LINCOLN SQUARE — A Lincoln Square alderman wants to use tax-increment financing district funds to improve the Winnemac Park baseball field and potentially cover the cost of a proposed dog park.
Amundsen High School’s baseball team uses the fields at Winnemac. Its season started in March, but student have not been able to use the northernmost field because of heavy rain, said JV baseball head coach Craig Newman.
Newman posted photos of the muddy fields online last week, asking Ald. Andre Vasquez (40th), the Park District and even the Chicago Cubs for help.
In response, Vasquez said he’s started exploring how much upgrades would cost and if they could be covered by the Western Avenue (North) Tax Increment Financing district before it expires in 2024.
“I saw pictures of the field, and it’s really disheartening. I want to make sure we can support them as best we can,” Vasquez said. “The estimates that I have are super initial but appear to be very doable, as a far as a turf field are concerned. We’re doing our due diligence still to see what can be done.”
About 40 students play baseball at Amundsen, Newman said. This is the the first regular baseball season for them since the pandemic started. After it rains, it often takes several days for the infield to dry out enough for the team to safely practice or play, Newman said.
“We’re spending more time raking mud and trying to figure out how we can get a field playable than we are actually playing. It’s tough for the kids,” Newman said.
Winnemac Park’s baseball fields were upgraded by the Chicago Cubs Charities Diamond Project in 2018. But water drainage issues have continued to plague the northernmost field the Park District allows Amundsen to use, Newman said. Vasquez said he was told there had been talks to also replace the grass baseball diamond with turf under previous Ald. Patrick J. O’Connor, but it’s not clear what happened to those plans.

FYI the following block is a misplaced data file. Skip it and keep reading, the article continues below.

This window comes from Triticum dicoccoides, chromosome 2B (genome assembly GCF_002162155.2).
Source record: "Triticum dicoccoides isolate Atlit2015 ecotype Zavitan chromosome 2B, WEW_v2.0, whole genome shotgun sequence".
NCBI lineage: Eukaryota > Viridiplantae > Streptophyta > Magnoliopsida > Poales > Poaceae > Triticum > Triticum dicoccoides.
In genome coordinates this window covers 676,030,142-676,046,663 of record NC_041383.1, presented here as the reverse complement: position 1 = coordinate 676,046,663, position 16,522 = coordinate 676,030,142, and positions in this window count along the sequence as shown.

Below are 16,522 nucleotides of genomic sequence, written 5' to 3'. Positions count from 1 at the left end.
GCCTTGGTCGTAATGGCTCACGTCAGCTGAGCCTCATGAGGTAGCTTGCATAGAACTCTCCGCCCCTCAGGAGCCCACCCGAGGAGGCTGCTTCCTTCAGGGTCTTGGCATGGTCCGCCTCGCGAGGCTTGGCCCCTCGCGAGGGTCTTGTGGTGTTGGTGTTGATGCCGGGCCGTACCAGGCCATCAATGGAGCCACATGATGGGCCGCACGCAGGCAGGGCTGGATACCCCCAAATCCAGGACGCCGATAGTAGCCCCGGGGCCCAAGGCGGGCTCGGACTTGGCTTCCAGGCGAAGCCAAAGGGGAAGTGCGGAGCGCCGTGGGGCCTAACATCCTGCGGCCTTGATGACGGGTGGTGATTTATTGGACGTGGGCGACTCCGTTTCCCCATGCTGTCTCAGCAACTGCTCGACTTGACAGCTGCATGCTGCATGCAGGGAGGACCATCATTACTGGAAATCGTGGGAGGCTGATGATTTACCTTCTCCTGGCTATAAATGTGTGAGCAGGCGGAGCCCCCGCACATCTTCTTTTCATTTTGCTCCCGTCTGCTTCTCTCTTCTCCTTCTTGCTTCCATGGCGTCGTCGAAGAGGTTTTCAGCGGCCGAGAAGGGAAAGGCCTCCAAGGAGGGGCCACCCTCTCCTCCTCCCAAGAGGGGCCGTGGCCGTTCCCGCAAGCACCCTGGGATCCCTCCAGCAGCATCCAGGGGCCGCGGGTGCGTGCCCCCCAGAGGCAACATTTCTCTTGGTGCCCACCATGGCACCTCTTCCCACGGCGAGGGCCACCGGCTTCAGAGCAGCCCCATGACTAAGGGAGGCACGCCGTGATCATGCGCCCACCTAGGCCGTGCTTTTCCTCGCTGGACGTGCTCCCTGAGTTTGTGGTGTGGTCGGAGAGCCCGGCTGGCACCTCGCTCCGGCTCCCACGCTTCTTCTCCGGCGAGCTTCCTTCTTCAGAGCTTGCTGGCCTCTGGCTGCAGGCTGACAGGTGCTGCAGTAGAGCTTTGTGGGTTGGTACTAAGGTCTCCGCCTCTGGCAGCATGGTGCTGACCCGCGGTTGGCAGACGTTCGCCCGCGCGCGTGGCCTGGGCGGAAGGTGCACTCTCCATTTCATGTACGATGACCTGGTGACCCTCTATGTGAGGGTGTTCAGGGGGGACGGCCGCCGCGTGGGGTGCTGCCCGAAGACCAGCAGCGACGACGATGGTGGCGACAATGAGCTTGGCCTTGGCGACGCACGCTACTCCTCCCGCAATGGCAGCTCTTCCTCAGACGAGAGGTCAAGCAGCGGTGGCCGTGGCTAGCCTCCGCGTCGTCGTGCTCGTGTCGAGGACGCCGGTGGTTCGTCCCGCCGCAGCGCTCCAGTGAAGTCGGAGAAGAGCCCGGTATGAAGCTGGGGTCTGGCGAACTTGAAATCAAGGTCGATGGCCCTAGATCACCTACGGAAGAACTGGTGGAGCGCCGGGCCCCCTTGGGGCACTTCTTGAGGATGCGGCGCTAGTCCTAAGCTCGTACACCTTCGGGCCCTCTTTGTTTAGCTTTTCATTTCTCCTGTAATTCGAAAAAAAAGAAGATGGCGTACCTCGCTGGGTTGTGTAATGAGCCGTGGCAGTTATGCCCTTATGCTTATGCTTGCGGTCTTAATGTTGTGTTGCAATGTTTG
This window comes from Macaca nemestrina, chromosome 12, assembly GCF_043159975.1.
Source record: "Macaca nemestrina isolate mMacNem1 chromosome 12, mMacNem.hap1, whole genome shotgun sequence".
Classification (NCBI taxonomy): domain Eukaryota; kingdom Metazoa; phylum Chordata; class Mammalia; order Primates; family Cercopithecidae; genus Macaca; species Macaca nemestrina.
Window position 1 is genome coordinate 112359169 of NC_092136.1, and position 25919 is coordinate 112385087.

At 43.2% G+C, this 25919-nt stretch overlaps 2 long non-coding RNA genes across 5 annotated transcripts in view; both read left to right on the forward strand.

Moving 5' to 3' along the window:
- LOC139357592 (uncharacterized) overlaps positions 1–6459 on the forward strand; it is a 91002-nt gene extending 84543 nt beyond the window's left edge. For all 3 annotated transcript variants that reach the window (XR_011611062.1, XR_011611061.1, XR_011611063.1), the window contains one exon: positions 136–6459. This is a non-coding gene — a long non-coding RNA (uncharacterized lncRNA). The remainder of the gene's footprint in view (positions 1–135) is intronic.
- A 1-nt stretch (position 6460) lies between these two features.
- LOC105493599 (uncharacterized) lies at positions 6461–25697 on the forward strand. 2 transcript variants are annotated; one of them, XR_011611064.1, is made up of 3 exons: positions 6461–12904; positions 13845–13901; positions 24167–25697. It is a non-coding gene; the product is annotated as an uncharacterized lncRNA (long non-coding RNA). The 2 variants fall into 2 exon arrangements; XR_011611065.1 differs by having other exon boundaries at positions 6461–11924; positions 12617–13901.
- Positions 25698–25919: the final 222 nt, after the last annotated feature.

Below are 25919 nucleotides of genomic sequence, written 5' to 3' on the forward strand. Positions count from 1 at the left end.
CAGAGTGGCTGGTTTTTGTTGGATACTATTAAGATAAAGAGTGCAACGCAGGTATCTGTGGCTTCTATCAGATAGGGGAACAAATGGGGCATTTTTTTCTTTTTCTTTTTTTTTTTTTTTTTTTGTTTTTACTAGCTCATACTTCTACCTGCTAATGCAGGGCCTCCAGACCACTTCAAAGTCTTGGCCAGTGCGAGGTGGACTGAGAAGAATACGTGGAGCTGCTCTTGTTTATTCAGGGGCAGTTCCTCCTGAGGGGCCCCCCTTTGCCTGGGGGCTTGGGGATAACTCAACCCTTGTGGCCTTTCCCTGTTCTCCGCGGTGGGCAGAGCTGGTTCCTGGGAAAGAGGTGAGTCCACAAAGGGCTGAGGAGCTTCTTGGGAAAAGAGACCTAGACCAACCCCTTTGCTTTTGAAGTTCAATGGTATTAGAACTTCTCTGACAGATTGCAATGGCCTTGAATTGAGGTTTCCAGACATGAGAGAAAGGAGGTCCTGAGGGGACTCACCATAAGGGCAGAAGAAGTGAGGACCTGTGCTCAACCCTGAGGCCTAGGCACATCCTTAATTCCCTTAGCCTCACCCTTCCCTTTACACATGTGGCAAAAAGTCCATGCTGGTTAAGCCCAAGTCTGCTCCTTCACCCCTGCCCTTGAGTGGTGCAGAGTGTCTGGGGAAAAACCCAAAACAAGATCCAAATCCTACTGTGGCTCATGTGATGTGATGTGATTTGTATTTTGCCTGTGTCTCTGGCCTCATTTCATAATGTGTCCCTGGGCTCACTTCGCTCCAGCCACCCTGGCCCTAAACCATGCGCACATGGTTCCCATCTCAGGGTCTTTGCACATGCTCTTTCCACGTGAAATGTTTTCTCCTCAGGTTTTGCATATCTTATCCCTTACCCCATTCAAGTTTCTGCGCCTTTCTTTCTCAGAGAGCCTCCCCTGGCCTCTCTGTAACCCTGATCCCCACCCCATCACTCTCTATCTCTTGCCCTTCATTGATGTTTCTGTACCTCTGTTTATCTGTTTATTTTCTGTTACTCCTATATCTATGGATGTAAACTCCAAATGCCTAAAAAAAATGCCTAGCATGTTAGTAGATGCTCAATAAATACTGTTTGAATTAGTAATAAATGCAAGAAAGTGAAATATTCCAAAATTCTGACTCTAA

“Ideally, you would have a field be sloping into the outfield, so the water drains off. We’ve got a lip, and then you just see all this water that forms like a chain of lakes around the infield,” Newman said.
Muddy baseball fields that aren’t maintained will have divots on the infield that can lead to a player rolling an ankle while running or to a baseball hitting one and popping up, potentially hitting someone in the face, Newman said.
Newman and his team also put up signs around the baseball field asking people to keep dogs off the infield because his team struggles to level out the holes pets make, he said.
A Chicago Public Schools spokesman referred questions about the baseball field to the Park District. The Park District did not respond. Vasquez said he’s also reached out to the Park District but has not heard back.
Beyond the fields, Amundsen’s coaches launched a fundraiser at the start of the season to pay for baseballs, indoor mounds, hitting nets, uniforms and other team necessities. It’s raised more than $16,000 as of Tuesday. The fundraiser will run through May 18.
Some of the equipment will help the players work on their fundamentals without relying on the muddy field or indoor gym, Newman said.
“In the very near term, things like an outside batting cage — if we can’t get access to the gym, which happens often — would allow us to be outside taking swings even if it rains the night before,” Newman said.
But long term, a dry baseball field is still the best way for students to develop their skills, which is why Newman’s pushing for help getting the field upgraded, he said. He said he’d prefer for the city to maintain a grass-and-dirt field, but turf might be a quicker solution.
“Brooks High School has a terrific facility there. And they put a lot of work into it and a lot of fundraising into it. But it’s a college-level, grass-and-dirt field. They have people that can take care of it,” Newman said. “That would be my ideal situation because I’m a grass-and-dirt guy.”
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